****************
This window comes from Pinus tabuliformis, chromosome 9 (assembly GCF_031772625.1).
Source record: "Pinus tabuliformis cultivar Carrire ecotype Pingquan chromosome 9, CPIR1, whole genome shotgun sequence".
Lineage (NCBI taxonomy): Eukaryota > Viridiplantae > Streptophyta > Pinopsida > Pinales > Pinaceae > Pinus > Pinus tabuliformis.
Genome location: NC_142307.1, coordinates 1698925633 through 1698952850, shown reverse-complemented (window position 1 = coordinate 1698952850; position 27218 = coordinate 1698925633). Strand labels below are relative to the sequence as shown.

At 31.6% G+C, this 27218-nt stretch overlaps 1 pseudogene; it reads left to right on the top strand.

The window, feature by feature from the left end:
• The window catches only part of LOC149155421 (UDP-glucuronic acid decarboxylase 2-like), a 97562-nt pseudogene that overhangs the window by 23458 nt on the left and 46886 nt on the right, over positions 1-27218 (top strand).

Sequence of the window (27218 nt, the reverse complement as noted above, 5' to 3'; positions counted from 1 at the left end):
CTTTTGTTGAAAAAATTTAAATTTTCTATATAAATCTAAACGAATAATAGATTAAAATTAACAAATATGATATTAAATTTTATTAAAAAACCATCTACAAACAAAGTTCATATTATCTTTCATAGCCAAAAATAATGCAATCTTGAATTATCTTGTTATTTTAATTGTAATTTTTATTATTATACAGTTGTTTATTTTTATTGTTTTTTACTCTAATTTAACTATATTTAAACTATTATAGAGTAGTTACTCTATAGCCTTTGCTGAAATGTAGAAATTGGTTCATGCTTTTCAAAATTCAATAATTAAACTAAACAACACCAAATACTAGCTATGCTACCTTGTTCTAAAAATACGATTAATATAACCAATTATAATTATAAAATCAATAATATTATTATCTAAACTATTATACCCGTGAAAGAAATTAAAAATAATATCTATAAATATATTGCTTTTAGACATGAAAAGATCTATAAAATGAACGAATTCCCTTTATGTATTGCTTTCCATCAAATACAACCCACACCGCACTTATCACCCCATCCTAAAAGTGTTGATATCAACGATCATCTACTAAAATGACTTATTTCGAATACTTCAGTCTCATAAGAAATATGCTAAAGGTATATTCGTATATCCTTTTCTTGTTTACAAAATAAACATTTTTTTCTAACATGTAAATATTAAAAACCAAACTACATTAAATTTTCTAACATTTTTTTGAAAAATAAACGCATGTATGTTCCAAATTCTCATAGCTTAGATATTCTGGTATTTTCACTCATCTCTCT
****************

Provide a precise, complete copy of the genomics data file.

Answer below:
This window comes from Pinus tabuliformis, chromosome 9 (assembly GCF_031772625.1).
Source record: "Pinus tabuliformis cultivar Carrire ecotype Pingquan chromosome 9, CPIR1, whole genome shotgun sequence".
Lineage (NCBI taxonomy): Eukaryota > Viridiplantae > Streptophyta > Pinopsida > Pinales > Pinaceae > Pinus > Pinus tabuliformis.
Genome location: NC_142307.1, coordinates 1698925633 through 1698952850, shown reverse-complemented (window position 1 = coordinate 1698952850; position 27218 = coordinate 1698925633). Strand labels below are relative to the sequence as shown.

At 31.6% G+C, this 27218-nt stretch overlaps 1 pseudogene; it reads left to right on the top strand.

The window, feature by feature from the left end:
• The window catches only part of LOC149155421 (UDP-glucuronic acid decarboxylase 2-like), a 97562-nt pseudogene that overhangs the window by 23458 nt on the left and 46886 nt on the right, over positions 1-27218 (top strand).

Sequence of the window (27218 nt, the reverse complement as noted above, 5' to 3'; positions counted from 1 at the left end):
CTTTTGTTGAAAAAATTTAAATTTTCTATATAAATCTAAACGAATAATAGATTAAAATTAACAAATATGATATTAAATTTTATTAAAAAACCATCTACAAACAAAGTTCATATTATCTTTCATAGCCAAAAATAATGCAATCTTGAATTATCTTGTTATTTTAATTGTAATTTTTATTATTATACAGTTGTTTATTTTTATTGTTTTTTACTCTAATTTAACTATATTTAAACTATTATAGAGTAGTTACTCTATAGCCTTTGCTGAAATGTAGAAATTGGTTCATGCTTTTCAAAATTCAATAATTAAACTAAACAACACCAAATACTAGCTATGCTACCTTGTTCTAAAAATACGATTAATATAACCAATTATAATTATAAAATCAATAATATTATTATCTAAACTATTATACCCGTGAAAGAAATTAAAAATAATATCTATAAATATATTGCTTTTAGACATGAAAAGATCTATAAAATGAACGAATTCCCTTTATGTATTGCTTTCCATCAAATACAACCCACACCGCACTTATCACCCCATCCTAAAAGTGTTGATATCAACGATCATCTACTAAAATGACTTATTTCGAATACTTCAGTCTCATAAGAAATATGCTAAAGGTATATTCGTATATCCTTTTCTTGTTTACAAAATAAACATTTTTTTCTAACATGTAAATATTAAAAACCAAACTACATTAAATTTTCTAACATTTTTTTGAAAAATAAACGCATGTATGTTCCAAATTCTCATAGCTTAGATATTCTGGTATTTTCACTCATCTCTCT